“Antibiotics are vital for treating bacterial infections, however, due their irrational use, antimicrobial resistance is on the rise.

“This research indicates that a computerised decision support (CDS) system can help bring about rational use of antibiotics and improve adherence to guidelines among GPs and other prescribers. The use of a CDS can help reduce the volume of antibiotics prescribed as well as the number of serious adverse drug reactions (sADRS) experienced by patients, thus making treatment cost-effective and safer for patients.

“Although CDS presents a promising future for optimizing antibiotic use and improving patient care, its implementation is a major barrier in low- and middle-income countries due to its high cost. It is also necessary to understand the prescriber’s perspectives to ensure that the selected tools meet their needs. Implementation based on a one-size-fits-all approach can lead to prescribers rejecting them.”

Tools for GPs can help reduce unnecessary antibiotic prescribing

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Dr. James Larcombe - GP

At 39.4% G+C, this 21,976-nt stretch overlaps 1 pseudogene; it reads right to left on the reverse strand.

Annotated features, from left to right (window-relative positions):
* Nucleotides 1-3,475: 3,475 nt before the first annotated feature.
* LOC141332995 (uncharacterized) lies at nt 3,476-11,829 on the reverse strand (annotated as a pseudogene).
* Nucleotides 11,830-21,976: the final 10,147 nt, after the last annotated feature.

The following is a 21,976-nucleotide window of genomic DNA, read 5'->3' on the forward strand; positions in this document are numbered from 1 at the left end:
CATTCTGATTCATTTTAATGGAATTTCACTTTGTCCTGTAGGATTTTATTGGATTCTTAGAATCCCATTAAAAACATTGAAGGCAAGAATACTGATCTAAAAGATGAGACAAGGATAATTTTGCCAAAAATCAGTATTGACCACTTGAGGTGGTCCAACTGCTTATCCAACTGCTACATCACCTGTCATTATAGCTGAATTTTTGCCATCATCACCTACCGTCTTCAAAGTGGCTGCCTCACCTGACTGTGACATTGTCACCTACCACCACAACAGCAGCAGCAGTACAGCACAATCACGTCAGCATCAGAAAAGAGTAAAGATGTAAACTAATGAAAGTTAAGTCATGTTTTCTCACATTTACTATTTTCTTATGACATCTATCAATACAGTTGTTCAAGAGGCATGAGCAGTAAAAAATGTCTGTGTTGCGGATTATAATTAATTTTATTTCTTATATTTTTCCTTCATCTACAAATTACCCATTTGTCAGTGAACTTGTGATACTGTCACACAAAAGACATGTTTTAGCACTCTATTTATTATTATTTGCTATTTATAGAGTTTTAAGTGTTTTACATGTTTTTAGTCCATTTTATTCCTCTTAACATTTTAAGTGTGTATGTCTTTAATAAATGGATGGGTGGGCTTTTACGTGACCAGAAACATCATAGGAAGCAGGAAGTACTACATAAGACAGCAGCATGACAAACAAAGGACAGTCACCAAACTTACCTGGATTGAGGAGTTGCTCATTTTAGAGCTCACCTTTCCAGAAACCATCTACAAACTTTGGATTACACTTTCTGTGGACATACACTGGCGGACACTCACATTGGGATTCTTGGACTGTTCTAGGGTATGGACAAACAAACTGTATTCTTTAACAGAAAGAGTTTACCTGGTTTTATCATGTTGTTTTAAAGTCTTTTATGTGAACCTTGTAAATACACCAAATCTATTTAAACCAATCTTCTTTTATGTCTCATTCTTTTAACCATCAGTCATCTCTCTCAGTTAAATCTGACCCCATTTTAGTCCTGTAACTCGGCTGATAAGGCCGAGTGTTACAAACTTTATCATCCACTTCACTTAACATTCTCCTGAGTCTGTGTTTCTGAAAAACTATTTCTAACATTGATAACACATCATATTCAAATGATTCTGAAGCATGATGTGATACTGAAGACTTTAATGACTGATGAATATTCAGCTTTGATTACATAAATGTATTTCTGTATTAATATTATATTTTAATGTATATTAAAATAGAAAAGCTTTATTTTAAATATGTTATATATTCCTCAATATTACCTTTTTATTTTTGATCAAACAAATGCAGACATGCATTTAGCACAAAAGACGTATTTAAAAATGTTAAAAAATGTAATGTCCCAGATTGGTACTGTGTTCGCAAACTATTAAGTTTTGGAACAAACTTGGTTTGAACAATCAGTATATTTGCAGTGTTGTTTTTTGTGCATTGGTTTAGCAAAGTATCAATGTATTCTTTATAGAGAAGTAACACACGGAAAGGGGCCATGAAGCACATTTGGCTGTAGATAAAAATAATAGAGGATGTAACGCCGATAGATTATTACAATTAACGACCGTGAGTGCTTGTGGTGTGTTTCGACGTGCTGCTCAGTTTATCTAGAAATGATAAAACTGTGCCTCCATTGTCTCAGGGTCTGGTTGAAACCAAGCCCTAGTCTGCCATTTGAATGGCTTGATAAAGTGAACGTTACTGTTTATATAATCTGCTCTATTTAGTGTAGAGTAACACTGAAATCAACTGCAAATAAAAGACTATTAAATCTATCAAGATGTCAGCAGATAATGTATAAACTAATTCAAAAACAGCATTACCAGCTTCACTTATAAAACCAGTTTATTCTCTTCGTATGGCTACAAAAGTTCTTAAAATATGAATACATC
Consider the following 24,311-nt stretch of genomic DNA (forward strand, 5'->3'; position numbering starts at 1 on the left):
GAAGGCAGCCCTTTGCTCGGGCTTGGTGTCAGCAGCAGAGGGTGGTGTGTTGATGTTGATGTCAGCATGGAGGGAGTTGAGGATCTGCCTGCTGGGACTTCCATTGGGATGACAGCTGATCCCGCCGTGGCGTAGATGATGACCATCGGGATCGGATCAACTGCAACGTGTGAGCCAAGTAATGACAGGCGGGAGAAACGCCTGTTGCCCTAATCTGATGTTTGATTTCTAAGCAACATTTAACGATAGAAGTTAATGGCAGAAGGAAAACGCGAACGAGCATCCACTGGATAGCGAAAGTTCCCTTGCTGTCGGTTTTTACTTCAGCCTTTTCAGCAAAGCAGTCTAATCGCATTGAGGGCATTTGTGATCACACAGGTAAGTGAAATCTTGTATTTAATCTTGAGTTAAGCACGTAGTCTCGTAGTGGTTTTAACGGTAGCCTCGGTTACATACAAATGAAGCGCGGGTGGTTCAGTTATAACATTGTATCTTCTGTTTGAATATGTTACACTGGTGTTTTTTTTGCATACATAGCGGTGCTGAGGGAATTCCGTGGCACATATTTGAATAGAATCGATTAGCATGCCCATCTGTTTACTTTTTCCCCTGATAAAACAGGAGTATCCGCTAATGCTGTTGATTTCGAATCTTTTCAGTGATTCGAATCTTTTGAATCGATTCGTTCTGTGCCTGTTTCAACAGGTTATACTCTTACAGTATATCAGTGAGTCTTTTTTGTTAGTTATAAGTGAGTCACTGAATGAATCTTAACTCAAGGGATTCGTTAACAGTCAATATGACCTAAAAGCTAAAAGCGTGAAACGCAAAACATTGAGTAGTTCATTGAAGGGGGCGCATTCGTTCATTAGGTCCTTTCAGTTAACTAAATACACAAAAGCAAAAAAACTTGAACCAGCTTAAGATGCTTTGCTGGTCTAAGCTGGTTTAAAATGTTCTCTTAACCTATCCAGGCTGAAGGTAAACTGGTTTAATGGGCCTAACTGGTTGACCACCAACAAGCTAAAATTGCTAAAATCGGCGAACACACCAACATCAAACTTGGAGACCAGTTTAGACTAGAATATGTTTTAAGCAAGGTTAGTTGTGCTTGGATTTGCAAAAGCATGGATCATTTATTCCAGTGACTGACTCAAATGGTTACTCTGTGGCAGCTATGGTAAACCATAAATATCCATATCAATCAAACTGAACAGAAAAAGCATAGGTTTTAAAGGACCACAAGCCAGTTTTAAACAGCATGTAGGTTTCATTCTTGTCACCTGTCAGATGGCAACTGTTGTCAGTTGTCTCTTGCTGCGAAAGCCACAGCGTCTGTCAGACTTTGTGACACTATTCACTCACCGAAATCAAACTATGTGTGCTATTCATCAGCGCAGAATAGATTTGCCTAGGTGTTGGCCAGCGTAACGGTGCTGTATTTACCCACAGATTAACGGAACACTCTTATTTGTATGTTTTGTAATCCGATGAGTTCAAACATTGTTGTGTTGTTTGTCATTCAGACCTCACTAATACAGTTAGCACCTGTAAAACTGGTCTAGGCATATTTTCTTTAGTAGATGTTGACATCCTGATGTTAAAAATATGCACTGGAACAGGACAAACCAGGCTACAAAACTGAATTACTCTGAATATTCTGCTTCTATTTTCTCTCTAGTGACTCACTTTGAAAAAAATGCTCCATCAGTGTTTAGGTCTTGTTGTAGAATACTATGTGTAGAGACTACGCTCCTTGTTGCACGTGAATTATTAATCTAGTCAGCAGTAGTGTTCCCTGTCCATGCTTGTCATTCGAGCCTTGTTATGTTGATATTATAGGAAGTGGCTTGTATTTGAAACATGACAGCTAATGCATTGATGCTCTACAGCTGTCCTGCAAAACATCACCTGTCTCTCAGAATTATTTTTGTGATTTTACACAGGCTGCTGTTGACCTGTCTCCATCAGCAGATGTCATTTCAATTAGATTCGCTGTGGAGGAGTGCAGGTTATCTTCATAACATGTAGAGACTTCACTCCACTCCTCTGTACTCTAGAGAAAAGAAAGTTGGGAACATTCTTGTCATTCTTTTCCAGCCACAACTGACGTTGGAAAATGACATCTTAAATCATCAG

“Antibiotics are over-prescribed for minor self-limiting respiratory infections, and may even harm individual patients, as well as contributing to global resistance. This 2018 qualitative meta-analysis is an update of a 2011 review. It didn’t try to determine the best tool to reduce antibiotic prescribing. Instead, it looked at barriers and facilitators of implementation. The 2011 review concluded that interventions should reflect and educate on prescribing habits, facilitate patient-centred care, decrease uncertainty in clinical management, and be beneficial to implement. The 2018 review, however, tells us that a ‘one-size-fits-all’ approach does not work. A negotiation tool that supports patient interaction without damaging patient relationships or interfering with clinical judgement is most effective. It is hoped that such a tool provides ‘golden moments’ in consultations, educating and empowering patients. It is also recognised that interventions can be a compromise to break consultation ‘deadlocks’ and experienced GPs were more likely to feel that tools were unnecessary. Success requires staff engagement and positivity (about the tool), and contextual use.